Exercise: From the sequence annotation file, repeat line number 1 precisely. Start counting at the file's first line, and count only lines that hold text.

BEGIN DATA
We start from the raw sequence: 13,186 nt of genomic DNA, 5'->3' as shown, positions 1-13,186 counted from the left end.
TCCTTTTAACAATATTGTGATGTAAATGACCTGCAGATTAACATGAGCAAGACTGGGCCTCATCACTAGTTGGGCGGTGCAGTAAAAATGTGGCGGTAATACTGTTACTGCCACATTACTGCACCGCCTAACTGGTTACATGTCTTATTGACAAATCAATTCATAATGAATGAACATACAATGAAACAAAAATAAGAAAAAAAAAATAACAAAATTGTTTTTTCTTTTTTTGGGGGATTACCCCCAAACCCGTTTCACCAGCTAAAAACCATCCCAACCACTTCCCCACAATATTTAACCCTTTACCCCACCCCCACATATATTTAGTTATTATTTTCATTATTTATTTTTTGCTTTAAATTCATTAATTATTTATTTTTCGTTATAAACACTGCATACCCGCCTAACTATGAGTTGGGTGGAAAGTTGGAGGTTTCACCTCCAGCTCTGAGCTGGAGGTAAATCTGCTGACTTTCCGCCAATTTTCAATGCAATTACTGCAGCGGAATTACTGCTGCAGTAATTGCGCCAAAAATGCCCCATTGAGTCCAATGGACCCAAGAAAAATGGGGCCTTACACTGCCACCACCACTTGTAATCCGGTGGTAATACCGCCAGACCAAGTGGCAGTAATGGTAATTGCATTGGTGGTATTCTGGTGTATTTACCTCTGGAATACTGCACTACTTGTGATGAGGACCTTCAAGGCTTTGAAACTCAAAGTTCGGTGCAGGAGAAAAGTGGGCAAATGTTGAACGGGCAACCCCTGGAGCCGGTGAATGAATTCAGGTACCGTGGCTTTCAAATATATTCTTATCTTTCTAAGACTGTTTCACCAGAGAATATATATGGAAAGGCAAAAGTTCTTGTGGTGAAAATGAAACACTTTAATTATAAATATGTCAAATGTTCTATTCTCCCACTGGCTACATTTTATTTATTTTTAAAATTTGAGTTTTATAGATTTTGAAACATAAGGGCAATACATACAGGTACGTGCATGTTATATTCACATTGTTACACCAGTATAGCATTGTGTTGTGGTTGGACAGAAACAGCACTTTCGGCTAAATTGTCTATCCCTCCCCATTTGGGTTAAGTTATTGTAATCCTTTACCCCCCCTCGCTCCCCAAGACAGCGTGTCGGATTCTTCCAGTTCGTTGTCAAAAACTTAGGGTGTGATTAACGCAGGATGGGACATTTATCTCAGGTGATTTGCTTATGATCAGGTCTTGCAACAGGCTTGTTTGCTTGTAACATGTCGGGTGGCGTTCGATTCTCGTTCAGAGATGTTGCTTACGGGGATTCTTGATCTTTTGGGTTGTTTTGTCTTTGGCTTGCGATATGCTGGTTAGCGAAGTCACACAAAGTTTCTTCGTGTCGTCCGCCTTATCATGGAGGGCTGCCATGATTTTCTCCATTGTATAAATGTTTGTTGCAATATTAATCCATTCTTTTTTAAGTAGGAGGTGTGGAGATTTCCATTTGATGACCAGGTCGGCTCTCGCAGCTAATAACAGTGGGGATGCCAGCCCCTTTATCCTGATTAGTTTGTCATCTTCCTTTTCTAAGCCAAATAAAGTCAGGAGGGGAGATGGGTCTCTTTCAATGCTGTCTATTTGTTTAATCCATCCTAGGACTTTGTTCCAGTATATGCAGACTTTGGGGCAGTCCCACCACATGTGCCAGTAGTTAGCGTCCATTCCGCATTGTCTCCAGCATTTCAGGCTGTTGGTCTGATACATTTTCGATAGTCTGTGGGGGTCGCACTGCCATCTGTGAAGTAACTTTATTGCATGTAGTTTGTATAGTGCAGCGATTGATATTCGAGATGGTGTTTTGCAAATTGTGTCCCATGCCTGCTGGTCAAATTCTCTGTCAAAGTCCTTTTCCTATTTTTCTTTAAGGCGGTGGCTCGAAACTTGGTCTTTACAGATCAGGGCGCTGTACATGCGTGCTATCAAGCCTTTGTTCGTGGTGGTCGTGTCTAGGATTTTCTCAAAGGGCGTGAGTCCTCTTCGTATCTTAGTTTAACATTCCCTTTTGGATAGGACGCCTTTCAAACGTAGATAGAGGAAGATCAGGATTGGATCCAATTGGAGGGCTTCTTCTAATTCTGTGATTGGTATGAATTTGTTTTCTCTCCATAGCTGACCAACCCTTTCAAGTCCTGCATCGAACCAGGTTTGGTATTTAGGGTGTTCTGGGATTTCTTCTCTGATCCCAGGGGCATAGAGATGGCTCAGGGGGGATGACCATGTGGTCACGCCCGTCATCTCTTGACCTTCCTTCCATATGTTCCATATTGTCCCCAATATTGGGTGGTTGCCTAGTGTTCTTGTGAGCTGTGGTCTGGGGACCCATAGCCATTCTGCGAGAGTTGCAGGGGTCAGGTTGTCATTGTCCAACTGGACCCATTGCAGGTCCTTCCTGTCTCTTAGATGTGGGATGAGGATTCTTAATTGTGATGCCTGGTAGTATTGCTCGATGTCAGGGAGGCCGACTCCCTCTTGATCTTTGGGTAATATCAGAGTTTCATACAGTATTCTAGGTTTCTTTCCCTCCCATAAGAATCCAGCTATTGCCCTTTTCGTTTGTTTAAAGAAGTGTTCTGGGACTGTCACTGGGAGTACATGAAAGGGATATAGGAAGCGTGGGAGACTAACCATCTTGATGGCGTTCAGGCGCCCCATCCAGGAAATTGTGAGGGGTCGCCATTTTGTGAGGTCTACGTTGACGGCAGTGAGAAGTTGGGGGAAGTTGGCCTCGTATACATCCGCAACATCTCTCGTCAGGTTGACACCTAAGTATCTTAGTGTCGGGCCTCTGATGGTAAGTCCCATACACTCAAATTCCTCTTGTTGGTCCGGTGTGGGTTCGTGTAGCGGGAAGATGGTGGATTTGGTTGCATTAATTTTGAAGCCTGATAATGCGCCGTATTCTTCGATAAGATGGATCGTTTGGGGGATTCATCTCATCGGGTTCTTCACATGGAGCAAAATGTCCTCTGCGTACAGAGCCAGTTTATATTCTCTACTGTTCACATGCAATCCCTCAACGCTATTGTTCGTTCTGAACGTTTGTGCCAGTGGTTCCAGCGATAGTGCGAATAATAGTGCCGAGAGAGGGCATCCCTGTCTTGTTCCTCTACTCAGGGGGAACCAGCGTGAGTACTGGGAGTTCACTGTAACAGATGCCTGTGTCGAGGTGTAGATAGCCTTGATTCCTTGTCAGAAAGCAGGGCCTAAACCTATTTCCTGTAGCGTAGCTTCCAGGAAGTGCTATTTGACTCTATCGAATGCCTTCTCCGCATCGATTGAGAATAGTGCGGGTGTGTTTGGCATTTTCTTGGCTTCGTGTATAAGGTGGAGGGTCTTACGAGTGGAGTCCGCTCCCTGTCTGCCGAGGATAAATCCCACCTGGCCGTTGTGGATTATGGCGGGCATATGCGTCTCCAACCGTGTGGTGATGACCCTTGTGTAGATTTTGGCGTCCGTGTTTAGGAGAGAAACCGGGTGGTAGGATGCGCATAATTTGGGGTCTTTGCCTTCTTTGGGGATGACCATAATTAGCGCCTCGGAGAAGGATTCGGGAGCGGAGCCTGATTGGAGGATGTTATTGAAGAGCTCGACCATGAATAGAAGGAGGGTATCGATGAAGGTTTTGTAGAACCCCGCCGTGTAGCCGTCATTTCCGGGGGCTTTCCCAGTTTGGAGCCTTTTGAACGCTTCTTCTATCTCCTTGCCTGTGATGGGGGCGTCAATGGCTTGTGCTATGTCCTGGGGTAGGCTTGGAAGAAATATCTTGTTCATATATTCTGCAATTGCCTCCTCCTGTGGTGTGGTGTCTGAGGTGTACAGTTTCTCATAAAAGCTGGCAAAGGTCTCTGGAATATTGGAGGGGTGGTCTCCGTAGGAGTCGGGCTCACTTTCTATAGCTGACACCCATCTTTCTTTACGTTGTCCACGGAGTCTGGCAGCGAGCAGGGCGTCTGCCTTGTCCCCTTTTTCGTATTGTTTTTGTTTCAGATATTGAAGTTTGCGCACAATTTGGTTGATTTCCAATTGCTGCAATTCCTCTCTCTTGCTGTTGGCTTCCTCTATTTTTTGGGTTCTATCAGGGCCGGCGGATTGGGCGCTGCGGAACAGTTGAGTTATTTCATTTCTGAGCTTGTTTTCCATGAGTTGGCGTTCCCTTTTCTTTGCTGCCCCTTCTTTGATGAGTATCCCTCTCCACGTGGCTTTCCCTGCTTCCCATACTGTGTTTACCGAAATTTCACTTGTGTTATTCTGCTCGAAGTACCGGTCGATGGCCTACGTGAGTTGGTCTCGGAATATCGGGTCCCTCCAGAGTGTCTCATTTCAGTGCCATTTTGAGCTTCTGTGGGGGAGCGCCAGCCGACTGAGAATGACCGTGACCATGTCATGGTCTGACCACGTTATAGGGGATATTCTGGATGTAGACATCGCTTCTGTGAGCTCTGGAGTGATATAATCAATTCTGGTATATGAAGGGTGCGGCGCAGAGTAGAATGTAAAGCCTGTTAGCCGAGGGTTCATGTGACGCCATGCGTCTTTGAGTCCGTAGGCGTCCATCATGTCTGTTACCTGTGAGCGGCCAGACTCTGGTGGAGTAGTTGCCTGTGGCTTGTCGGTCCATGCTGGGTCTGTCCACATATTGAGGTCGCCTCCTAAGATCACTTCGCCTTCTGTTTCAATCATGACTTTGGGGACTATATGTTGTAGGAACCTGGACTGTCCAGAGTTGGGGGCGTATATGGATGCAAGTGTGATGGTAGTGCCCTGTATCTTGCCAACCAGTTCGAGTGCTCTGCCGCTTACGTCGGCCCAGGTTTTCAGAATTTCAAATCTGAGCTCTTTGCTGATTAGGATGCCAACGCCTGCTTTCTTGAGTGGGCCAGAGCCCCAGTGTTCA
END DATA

We start from the raw sequence: 13,186 nt of genomic DNA, 5'->3' as shown, positions 1-13,186 counted from the left end.